“This past Saturday, Recife turned over a new leaf. Early in the morning, social networks were abuzz with news of the court ruling annulling the fraudulent auctioning via which the Cais José Estelita was stolen from beneath the Recife residents’ feet. It was done by the Novo Recife Consortium in 2008, relying on cumplicity of the state’s main political forces, the PSB and the PT. It was mayors from these two parties that made the illegal privitization possible, mainly Geraldo Júlio.
For those who don’t remember, the Cais is an area of more than 100K meters squared strategically situated on the bank of the Capibaribe, next to the historic downtown and on the road to the city’s highly-valued Zona Sul. It was bought underpriced by the Consórcio Novo Recife, made up of the Moura Dubeux, Ara Empreendimentos, GL Empreendimentos and Queiroz Galvão construction companies. The contractors intended to build 12 towers of nearly 40 floors each for strictly private use. The Novo Recife project is a typical case of the arquitecture of fear that has been implemented across Brazilian cities.
The privitazation of the Cais and the reaction that it provoked, via the Ocupe Estelita Movement (MOE), made waves in both domestic and international newspapers. Estelita tells the story of the closing of public space in Brazil, in two different, overlapping ways. Whether taken as part of political participation, which is understood as a meeting place for the anonymous and collective experience of the city, public space is threatened in the face of the State as it is controlled by large corporations, in a neoliberal cycle.
Struggles such as the MOE (or the Ocupe Cocó, in Fortaleza, the Ocupe Golfe, in Rio, or even the Ocupe Parque Augusta and the recent occupation of state schools in São Paulo, among others) point to a shift among these kinds of social mobilization and the traidtional mechanisms of political representation, especially the parties and their elected officials in the legislative and executive branches. The representative democratic crisis isn’t new, as everyone knows. But, in the Brazilian case, the adoption of neoliberal policies with minority private interests within the State apparatus on a never-before seen level came paired with re-democratization and the enthusiasm of the avid progressive forces earger to enter the political scene. They were connected to old and new social movements, such as the struggle for land, for workers’ rights, in defense of the environment, consumers, women, gays, and blacks.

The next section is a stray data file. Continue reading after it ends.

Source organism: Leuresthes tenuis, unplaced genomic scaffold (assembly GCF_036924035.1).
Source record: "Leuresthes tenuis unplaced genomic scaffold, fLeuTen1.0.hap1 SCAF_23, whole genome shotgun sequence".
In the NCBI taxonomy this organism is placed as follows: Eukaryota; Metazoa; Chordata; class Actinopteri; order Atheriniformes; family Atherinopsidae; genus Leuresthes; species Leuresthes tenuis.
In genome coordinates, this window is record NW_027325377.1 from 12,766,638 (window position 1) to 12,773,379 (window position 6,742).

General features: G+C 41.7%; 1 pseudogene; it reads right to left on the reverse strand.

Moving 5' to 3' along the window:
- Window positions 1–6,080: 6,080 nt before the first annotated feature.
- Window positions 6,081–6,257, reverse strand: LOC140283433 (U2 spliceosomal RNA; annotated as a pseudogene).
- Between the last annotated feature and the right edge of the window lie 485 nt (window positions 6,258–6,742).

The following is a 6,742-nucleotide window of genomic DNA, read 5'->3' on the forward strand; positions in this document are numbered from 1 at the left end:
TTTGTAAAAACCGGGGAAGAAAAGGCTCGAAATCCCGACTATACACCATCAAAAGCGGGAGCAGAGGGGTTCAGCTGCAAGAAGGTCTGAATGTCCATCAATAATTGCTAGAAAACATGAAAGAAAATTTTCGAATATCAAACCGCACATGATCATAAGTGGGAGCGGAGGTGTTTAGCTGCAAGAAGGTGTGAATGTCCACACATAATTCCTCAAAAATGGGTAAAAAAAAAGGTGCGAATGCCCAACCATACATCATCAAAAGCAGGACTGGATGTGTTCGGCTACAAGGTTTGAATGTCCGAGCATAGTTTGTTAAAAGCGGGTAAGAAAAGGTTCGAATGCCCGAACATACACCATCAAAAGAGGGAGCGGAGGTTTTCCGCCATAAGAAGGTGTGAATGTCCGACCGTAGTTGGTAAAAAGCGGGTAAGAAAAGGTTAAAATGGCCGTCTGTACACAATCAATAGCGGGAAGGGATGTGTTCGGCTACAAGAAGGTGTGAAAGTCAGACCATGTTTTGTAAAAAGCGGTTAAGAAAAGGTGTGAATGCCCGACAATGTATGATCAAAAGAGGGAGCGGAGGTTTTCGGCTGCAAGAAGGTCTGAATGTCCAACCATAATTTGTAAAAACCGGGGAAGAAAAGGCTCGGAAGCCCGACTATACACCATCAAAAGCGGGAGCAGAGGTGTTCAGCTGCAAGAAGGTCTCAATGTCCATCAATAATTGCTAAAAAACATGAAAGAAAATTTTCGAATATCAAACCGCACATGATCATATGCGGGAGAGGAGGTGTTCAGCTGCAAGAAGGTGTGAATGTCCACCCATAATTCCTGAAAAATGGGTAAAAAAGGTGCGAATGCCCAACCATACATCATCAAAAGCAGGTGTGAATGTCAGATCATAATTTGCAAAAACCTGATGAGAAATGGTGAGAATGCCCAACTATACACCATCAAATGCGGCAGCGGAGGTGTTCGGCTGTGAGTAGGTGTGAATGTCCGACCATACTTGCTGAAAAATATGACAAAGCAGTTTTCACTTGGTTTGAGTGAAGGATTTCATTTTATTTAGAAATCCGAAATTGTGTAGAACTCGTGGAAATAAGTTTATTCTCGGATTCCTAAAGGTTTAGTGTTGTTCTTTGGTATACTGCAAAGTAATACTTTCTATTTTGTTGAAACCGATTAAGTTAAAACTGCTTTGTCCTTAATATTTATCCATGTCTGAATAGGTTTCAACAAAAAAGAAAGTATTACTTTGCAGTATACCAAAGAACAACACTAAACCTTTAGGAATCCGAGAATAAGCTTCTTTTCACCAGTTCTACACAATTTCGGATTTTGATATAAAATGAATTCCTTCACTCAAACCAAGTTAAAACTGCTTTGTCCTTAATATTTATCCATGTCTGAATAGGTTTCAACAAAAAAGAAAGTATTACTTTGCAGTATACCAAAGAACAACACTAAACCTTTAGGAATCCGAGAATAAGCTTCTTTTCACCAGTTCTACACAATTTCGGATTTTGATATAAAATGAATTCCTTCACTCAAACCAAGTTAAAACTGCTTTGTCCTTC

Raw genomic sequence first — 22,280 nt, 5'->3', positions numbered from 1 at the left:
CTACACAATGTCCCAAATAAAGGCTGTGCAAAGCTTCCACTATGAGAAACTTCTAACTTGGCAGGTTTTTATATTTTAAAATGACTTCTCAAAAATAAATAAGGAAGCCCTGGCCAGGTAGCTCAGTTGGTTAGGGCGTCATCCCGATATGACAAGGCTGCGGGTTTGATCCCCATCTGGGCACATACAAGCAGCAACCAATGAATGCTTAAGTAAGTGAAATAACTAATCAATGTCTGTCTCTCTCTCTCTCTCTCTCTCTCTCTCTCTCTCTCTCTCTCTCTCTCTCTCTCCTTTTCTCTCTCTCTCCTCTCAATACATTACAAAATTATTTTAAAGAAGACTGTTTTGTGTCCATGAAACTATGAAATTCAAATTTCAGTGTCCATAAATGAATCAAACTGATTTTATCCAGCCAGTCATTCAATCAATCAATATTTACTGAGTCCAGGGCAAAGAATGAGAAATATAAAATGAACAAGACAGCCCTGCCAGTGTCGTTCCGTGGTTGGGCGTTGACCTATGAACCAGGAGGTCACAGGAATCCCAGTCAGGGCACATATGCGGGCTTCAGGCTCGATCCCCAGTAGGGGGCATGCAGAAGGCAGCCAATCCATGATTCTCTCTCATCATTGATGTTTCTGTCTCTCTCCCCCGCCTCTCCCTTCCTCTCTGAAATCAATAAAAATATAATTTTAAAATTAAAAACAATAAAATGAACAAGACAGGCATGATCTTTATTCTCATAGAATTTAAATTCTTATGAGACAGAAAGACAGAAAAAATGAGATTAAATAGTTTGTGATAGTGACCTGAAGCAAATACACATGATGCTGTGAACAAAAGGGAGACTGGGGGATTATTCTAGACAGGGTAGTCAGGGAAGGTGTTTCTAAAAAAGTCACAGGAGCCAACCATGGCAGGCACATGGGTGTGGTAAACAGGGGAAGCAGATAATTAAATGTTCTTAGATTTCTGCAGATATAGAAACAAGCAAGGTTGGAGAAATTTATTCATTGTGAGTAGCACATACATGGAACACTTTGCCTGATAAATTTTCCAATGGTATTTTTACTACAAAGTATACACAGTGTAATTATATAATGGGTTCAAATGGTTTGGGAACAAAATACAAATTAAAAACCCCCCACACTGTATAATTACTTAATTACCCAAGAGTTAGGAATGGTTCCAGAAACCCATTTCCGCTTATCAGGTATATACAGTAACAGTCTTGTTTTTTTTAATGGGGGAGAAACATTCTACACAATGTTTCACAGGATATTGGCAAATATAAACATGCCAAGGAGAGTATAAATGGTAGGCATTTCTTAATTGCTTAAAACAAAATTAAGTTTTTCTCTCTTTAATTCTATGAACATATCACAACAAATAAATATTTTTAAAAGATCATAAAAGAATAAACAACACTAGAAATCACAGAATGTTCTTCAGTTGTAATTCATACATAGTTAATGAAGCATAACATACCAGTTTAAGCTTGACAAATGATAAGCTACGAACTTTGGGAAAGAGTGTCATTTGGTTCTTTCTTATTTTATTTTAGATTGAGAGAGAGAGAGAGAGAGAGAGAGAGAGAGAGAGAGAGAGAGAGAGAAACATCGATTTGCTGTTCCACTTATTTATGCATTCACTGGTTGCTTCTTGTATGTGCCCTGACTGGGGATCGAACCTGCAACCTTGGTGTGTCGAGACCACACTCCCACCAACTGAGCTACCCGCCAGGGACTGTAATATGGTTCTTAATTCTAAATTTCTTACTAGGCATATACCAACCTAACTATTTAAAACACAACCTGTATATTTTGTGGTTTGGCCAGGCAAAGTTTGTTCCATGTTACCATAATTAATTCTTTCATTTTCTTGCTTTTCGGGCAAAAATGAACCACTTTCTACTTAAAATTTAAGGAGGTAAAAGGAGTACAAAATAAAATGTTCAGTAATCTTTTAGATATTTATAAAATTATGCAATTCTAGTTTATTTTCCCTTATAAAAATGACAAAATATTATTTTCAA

Deep down, the struggle for the right to the city involves disputes about different ways of life that may or may not be encompassed by it. The MOE was a meeting point for very different flags – gays, bicyclists, gorilla journalists, vegetarians, and activists for animal rights, marijuana, informal workers and affordable housing…We can then ask why the city is vital for each of these struggles. The answer seems to be in the right for diversity, directly threatened by the bourgeois lifestyle and its fixation on the existence of the private arena. I discovered, with Estelita, that the fight for the city is a fight for the right to be as it is, without being threatened by intolerance. The collective existence of public space can be a means of education for civic life and civilization urgently needed for our elite classes. That is to say, the urban crisis that we are going through helps to understand the rising facist, right-wing wave because, increasingly isolated in their private world, individuals tend to make them absolute, and forget that others don’t need to ask permission to live differently.
This is why the recent court decision carries such a profound meaning, opening up space in the city and in policy-making. During the entire struggle, we tired of hearing phrases like “you’re right, but it won’t lead to anything”. If we win, it’s going to be new page for the following generations, and a sign that we need to insist in the construction of roads that can connect civil society to the political system in which questions like this one are decided. This connection has been blocked in Recife more than in other places, by the complicity among two ruling parties, who handed over the Cais to the consortium, to obtain campaign financing, with the same logic of the operation of Brazilian politics, now criminalized.”